Professor William Pabodie House facts for kids
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Professor William Pabodie House
Front of the house
|Location||731 Brooks Ave., Wyoming, Ohio|
|Area||0.3 acres (0.12 ha)|
|Architectural style||Second Empire|
|NRHP reference No.||86001638|
|Added to NRHP||August 25, 1986|
The Professor William Pabodie House is a historic residence in the city of Wyoming, Ohio, United States. Erected in the late nineteenth century, it was originally the home of a Cincinnati-area educator, and it has been designated a historic site because of its distinctive architecture.
Built of wood on a stone foundation, the one-and-one-half-story Pabodie House is Wyoming's only pure Second Empire house. The facade features a central rectangular doorway with double doors and double semicircular transom lights. Virtually no changes have been made to the house since its completion in 1870, making it one of the best preserved Second Empire cottages in the region.
Good transportation is a leading reason for Wyoming's prosperity. The city lies near the old pre-statehood road that connected Cincinnati with locations farther north, such as Fort Hamilton and Fallen Timbers. Curves in the road were cut off in 1806, forming a new road that is today followed by Springfield Pike through central Wyoming. Improvements in the 1830s only enhanced its importance. By this time, another mode of transportation had become significant: the Miami and Erie Canal was built a short distance to the east in 1828, and the village of Lockland grew up along its side. Railroads reached the city in 1851 with the construction of the Cincinnati, Hamilton, and Dayton Railroad on the border between Lockland and Wyoming.
Because of Wyoming's proximity to the industry of Lockland, its easy transportation to the booming city of Cincinnati, and its pleasant scenery, many wealthy industrialists purchased local farms and built grand country houses. Most such houses were built in the Wyoming Hills area, west of Springfield Pike; growth in this area continued until the coming of the Great Depression. William Pabodie was himself not a businessman; a faculty member for Cincinnati Public Schools, he taught mathematics at the old Woodward High School in Over-the-Rhine for many years. His house is one of at least seven significant Wyoming residences with clear connections to the history of Cincinnati.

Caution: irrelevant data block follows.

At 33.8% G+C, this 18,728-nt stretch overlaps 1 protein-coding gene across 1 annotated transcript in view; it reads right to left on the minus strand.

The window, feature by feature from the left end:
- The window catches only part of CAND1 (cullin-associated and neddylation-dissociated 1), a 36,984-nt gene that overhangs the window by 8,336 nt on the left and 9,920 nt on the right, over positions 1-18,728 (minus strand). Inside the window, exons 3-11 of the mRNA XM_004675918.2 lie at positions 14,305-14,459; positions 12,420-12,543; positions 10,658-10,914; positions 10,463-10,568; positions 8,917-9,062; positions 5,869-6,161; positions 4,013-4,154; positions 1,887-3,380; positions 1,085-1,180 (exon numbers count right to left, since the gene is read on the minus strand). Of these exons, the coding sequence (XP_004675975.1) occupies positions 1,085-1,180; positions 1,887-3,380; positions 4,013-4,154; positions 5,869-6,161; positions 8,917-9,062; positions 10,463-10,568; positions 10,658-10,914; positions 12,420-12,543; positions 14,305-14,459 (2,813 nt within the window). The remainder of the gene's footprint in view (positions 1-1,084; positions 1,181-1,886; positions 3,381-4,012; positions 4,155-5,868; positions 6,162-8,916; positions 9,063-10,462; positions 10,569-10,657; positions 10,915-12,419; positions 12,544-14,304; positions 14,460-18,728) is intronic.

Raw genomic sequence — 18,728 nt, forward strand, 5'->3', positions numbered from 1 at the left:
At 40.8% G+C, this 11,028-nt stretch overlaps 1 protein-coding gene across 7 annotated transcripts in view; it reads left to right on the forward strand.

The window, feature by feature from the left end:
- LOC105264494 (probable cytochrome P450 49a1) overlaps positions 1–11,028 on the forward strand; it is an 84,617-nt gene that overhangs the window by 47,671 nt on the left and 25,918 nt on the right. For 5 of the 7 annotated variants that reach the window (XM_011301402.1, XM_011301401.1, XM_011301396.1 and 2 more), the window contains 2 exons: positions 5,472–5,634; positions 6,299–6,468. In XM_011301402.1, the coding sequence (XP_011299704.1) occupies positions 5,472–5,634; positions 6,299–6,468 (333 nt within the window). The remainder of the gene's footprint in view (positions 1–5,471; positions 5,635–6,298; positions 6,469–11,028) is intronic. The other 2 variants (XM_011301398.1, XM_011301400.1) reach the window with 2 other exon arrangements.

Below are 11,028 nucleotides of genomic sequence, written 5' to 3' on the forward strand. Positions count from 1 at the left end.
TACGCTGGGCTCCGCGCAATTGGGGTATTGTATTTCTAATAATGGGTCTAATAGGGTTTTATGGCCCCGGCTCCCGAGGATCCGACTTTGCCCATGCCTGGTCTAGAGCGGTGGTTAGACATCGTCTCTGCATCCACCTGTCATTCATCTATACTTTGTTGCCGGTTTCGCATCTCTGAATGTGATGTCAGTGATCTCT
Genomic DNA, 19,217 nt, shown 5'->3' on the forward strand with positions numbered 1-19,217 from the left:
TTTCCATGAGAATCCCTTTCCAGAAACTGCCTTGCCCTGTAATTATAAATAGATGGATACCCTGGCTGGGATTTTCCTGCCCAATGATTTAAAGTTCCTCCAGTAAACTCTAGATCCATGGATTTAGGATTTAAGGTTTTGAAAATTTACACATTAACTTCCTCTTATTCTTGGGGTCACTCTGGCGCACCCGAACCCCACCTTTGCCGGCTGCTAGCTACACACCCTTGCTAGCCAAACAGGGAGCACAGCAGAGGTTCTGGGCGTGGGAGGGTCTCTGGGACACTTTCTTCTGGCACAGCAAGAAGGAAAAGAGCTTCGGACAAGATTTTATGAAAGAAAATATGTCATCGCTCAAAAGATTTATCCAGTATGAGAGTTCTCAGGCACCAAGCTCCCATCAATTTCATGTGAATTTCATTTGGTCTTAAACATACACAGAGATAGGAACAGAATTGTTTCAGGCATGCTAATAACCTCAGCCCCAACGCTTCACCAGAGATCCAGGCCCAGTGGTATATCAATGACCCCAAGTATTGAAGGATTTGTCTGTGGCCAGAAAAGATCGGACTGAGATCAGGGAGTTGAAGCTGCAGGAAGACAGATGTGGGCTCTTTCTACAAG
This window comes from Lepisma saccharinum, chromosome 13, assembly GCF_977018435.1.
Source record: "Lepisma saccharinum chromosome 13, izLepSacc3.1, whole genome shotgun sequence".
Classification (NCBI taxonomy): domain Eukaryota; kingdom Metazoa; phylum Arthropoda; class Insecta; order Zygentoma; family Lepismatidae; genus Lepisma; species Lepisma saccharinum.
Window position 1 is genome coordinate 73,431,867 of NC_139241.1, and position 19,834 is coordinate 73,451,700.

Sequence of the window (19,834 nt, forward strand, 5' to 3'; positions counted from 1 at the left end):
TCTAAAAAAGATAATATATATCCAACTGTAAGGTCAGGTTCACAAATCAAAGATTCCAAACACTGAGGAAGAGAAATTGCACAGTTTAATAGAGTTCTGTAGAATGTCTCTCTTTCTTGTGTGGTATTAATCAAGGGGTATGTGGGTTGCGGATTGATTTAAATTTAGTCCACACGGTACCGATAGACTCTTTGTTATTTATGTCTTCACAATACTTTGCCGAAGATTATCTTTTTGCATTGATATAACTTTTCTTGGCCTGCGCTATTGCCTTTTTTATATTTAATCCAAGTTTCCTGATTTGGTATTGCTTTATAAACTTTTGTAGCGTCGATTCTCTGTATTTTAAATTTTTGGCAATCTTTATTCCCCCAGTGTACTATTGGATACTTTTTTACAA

In 1979, a local historic preservation group began a citywide survey to identify Wyoming's historic buildings, and this effort culminated with a multiple property submission of eighteen houses, the Wyoming Presbyterian Church, and one historic district to the National Register of Historic Places in 1985. Along with all but one of the other properties, the Pabodie House was listed on the Register in the following year, qualifying because of its historically significant architecture.
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